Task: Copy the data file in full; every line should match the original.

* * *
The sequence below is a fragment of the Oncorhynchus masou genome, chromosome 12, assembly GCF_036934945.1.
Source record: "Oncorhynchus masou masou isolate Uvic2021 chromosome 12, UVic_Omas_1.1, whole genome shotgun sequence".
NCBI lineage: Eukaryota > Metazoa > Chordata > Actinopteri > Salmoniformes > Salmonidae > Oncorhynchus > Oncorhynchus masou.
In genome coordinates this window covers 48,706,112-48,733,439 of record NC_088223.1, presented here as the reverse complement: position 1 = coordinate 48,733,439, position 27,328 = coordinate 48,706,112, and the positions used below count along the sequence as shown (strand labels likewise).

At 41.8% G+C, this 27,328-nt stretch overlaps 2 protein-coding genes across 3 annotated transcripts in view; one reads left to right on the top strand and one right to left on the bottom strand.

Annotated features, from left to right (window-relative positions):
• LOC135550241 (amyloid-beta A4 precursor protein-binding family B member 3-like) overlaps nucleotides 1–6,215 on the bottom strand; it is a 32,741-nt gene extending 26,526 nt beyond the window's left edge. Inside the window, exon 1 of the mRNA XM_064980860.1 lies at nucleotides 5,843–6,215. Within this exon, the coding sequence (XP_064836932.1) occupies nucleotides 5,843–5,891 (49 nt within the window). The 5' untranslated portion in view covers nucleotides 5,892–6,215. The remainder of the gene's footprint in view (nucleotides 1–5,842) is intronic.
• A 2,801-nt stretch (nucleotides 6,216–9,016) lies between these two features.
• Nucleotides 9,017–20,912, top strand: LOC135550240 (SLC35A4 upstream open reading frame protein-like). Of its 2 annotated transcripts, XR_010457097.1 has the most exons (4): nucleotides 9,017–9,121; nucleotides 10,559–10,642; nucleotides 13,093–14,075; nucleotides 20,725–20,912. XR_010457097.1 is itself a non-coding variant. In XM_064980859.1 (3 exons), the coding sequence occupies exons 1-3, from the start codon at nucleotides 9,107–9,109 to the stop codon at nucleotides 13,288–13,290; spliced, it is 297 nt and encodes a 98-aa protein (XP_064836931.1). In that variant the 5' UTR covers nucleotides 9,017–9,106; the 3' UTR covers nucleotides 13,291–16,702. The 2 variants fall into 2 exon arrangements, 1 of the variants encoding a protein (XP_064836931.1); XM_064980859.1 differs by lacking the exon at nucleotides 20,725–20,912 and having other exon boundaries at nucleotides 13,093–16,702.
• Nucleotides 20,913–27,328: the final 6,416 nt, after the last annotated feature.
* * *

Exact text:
The sequence below is a fragment of the Oncorhynchus masou genome, chromosome 12, assembly GCF_036934945.1.
Source record: "Oncorhynchus masou masou isolate Uvic2021 chromosome 12, UVic_Omas_1.1, whole genome shotgun sequence".
NCBI lineage: Eukaryota > Metazoa > Chordata > Actinopteri > Salmoniformes > Salmonidae > Oncorhynchus > Oncorhynchus masou.
In genome coordinates this window covers 48,706,112-48,733,439 of record NC_088223.1, presented here as the reverse complement: position 1 = coordinate 48,733,439, position 27,328 = coordinate 48,706,112, and the positions used below count along the sequence as shown (strand labels likewise).

At 41.8% G+C, this 27,328-nt stretch overlaps 2 protein-coding genes across 3 annotated transcripts in view; one reads left to right on the top strand and one right to left on the bottom strand.

Annotated features, from left to right (window-relative positions):
• LOC135550241 (amyloid-beta A4 precursor protein-binding family B member 3-like) overlaps nucleotides 1–6,215 on the bottom strand; it is a 32,741-nt gene extending 26,526 nt beyond the window's left edge. Inside the window, exon 1 of the mRNA XM_064980860.1 lies at nucleotides 5,843–6,215. Within this exon, the coding sequence (XP_064836932.1) occupies nucleotides 5,843–5,891 (49 nt within the window). The 5' untranslated portion in view covers nucleotides 5,892–6,215. The remainder of the gene's footprint in view (nucleotides 1–5,842) is intronic.
• A 2,801-nt stretch (nucleotides 6,216–9,016) lies between these two features.
• Nucleotides 9,017–20,912, top strand: LOC135550240 (SLC35A4 upstream open reading frame protein-like). Of its 2 annotated transcripts, XR_010457097.1 has the most exons (4): nucleotides 9,017–9,121; nucleotides 10,559–10,642; nucleotides 13,093–14,075; nucleotides 20,725–20,912. XR_010457097.1 is itself a non-coding variant. In XM_064980859.1 (3 exons), the coding sequence occupies exons 1-3, from the start codon at nucleotides 9,107–9,109 to the stop codon at nucleotides 13,288–13,290; spliced, it is 297 nt and encodes a 98-aa protein (XP_064836931.1). In that variant the 5' UTR covers nucleotides 9,017–9,106; the 3' UTR covers nucleotides 13,291–16,702. The 2 variants fall into 2 exon arrangements, 1 of the variants encoding a protein (XP_064836931.1); XM_064980859.1 differs by lacking the exon at nucleotides 20,725–20,912 and having other exon boundaries at nucleotides 13,093–16,702.
• Nucleotides 20,913–27,328: the final 6,416 nt, after the last annotated feature.